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Comment: Re:Old school (Score 1) 161

by engineerofsorts (#36480962) Attached to: The 8-Bit Computer That's Been Built By Hand
Circa 1975-76, this was just a design exercise at the tail-end of our logic design class--we just called it a minicomputer then, using SSI and MSI TTL modules--it would have been a bit tricky to come up with 64K of storage then, since 1Kbit to maybe 4Kbit chips was state of the art. If anything, you do have to commend the guy, not for design, but for getting such a large number of proto-boards and all those aggravating wires hooked up and get all of it working. A wire-wrapped version would be more compact/reliable, and just about as "homemade" in my book. No big deal.

Comment: Satellites don't cut it (Score 1) 271

by engineerofsorts (#33614868) Attached to: Boeing Gets $89M To Build Drone That Can Fly For 5 Years Straight
Come on folks--surveillance satellites can, just like any other satellites, come in a couple of flavors: high-orbit geosynchronous or geostationary, and low-orbit. The high-flyers/geostat/geosync are great for getting a marginal picture of the same area--great for tracking hurricanes and himmicanes. The low-flyers are great for taking some sorda-detailed pictures every few hours or days, depending on how many birds you have flying. On the other hand, survaillance aircraft have their varioius advantages/disadvantage: The Global Hawk/UAVs have maybe 12 to 24 hour "dwell time" over a target area, but they, in reality, have serious operational difficulties--marginal payload capabilities/reliability/etc (unless you talk to someone trying to sell you some). The now-retired SR-71 was fast, but had lousy dwell time--maybe 30 minutes over target before you had to go home. The venerable U-2 (yes, they still fly them) still provides "reasonable" dwell time--about 12 hours total flight time, and still provides some of the best/most diverse recon capabilities around, but requires a lot of inconvenient life support for the pilot. My concern--being such a noted authority on everything--is that a lightweight, stay in the air forever recon plane as proposed will not have anywhere near the mulit-spectral recon capability that a U-2 presently has, and will prove as worthless as the Global Hawk.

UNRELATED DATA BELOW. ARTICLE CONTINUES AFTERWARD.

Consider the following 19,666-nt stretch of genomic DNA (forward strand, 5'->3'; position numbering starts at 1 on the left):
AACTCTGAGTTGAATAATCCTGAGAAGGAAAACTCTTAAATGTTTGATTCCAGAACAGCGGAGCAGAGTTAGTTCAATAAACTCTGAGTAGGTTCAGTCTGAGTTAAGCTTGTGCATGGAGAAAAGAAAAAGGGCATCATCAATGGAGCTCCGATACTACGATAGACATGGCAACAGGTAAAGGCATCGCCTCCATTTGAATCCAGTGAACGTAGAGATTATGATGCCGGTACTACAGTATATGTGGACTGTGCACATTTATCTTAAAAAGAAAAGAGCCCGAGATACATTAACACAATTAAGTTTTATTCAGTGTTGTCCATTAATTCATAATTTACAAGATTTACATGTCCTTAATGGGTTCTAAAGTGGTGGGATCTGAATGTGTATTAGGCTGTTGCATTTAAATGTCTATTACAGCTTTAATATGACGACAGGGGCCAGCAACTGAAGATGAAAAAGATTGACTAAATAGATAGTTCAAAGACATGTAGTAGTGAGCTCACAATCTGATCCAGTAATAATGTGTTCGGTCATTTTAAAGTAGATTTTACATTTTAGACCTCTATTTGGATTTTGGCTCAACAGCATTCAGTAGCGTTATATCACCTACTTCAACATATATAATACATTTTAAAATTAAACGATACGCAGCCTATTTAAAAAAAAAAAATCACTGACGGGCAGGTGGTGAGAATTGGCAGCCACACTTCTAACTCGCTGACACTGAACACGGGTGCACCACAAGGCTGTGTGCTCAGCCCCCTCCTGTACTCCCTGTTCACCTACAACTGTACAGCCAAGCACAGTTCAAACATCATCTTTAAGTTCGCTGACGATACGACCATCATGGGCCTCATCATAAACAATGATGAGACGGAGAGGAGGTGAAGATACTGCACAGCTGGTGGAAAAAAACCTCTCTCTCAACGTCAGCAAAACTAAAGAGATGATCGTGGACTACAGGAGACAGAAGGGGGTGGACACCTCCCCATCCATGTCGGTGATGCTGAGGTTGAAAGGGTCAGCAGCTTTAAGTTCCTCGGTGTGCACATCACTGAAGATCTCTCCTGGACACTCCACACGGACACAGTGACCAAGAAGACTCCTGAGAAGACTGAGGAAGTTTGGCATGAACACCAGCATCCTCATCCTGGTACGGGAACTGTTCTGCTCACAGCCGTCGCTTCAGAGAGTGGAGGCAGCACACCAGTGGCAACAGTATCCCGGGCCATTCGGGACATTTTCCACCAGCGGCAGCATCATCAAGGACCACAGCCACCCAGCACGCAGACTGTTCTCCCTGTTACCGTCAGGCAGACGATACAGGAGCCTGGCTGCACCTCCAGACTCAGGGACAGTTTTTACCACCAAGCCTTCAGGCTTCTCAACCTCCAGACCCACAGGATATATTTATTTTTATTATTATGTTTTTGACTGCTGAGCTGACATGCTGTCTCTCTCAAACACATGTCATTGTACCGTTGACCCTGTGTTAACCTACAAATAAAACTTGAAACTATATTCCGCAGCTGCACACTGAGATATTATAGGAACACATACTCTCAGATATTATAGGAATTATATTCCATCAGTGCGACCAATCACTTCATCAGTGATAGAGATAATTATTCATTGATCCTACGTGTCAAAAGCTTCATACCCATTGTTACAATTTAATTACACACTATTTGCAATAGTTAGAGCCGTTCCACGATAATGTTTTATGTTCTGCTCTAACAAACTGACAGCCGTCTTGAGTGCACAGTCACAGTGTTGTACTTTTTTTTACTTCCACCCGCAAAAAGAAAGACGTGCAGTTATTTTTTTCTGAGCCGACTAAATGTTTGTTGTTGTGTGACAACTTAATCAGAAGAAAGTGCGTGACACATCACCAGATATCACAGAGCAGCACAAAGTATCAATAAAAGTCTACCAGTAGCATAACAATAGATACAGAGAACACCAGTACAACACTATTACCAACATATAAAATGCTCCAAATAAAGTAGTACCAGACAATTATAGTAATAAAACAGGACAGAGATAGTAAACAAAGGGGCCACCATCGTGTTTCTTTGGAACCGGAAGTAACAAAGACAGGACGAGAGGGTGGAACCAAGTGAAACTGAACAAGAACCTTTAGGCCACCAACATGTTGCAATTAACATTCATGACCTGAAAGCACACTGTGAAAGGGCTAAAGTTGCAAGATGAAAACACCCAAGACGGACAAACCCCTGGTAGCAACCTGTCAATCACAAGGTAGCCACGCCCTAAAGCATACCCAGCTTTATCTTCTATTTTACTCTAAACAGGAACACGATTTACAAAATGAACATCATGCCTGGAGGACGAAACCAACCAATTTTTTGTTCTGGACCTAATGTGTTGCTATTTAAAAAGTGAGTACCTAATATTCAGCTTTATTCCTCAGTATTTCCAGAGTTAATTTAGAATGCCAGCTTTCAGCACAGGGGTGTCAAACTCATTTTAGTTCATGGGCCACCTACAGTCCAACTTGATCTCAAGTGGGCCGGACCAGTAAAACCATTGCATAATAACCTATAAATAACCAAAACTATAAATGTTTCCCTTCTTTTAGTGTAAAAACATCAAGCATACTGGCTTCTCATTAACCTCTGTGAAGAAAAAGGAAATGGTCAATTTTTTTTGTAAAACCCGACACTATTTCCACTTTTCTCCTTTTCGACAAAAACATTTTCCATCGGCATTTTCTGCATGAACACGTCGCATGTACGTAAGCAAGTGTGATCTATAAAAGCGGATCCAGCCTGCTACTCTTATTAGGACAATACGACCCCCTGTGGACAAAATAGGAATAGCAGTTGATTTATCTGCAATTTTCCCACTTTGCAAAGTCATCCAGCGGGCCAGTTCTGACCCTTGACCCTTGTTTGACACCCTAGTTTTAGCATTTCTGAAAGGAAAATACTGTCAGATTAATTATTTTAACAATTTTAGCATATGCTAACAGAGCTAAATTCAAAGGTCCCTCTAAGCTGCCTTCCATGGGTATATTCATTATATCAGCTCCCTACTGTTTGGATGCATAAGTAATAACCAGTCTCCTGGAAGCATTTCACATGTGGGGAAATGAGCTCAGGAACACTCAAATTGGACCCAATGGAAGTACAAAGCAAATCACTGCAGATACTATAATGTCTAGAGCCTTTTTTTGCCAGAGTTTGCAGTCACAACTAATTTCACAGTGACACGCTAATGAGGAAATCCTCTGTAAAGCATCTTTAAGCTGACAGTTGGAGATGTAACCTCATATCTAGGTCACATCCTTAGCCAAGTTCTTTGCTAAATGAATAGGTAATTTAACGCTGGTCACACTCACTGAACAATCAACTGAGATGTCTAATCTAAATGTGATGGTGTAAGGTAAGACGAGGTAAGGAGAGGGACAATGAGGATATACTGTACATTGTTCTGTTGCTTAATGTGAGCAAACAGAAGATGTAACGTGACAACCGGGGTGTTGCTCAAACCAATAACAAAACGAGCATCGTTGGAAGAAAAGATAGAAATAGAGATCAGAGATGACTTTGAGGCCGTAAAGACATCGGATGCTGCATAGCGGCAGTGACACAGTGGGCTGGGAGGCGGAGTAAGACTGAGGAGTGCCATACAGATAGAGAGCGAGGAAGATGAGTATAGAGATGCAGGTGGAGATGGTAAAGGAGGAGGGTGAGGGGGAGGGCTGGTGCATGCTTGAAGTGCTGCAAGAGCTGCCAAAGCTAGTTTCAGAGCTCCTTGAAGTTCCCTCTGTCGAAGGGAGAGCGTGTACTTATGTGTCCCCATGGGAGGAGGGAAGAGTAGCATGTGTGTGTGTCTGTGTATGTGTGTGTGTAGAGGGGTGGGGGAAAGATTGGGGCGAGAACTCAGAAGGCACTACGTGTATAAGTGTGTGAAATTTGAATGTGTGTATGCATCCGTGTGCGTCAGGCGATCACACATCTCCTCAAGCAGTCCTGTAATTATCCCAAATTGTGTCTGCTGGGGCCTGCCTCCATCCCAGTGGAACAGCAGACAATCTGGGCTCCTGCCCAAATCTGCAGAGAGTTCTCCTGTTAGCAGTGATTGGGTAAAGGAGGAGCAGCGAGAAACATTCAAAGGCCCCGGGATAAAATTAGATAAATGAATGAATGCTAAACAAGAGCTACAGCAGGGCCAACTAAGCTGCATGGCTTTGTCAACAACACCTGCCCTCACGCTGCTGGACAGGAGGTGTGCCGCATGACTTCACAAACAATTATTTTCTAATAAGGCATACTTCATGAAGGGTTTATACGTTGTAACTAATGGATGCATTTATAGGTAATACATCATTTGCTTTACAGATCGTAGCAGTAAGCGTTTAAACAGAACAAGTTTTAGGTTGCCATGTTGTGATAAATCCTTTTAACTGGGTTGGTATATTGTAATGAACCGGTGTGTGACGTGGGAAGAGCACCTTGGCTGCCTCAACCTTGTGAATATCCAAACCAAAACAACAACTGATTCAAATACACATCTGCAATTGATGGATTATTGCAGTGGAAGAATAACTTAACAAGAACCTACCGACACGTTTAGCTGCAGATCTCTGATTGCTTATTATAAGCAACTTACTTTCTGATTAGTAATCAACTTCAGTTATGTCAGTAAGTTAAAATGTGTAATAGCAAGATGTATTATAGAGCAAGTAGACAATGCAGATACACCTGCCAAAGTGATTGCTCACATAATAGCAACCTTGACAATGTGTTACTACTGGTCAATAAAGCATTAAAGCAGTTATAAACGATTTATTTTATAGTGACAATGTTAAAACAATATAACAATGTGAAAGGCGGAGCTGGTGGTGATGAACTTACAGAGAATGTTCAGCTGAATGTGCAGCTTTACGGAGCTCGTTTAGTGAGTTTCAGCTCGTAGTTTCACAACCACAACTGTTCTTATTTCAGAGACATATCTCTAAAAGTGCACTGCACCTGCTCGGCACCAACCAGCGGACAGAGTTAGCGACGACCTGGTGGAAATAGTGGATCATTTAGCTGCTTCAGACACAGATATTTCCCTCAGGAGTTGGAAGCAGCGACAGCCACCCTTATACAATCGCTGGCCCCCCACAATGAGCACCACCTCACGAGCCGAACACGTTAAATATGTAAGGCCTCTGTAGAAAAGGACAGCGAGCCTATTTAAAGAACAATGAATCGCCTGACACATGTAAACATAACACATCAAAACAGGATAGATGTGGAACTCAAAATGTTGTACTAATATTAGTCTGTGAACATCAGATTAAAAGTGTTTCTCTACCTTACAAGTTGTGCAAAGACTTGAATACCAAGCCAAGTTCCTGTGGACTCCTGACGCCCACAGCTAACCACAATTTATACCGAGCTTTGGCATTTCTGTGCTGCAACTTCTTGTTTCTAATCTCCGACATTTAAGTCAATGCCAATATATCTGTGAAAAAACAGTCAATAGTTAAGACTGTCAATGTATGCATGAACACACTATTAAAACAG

Comment: Lame excuse/solution department precedents (Score 1) 417

by engineerofsorts (#32746674) Attached to: Apple Hires Antenna Engineers. Really.
This "hold the phone this way" crap reminds me of the battle about 35 years ago when IBM was trying to compete against Brand X(erox) in the office copier market. IBM's first attempt looked like a lot of Selectric typewriter parts, but didn't work as well. The second attempt produced a copier which could do about two pages/minute, whereas Brand X was then doing about ten pages/minute. IBM salesmen were given a solution: Tell the customer "Our studies have shown that too many unnecessary copies are made on copiers that run faster that two pages/minute". IBM no longer makes copiers.
Image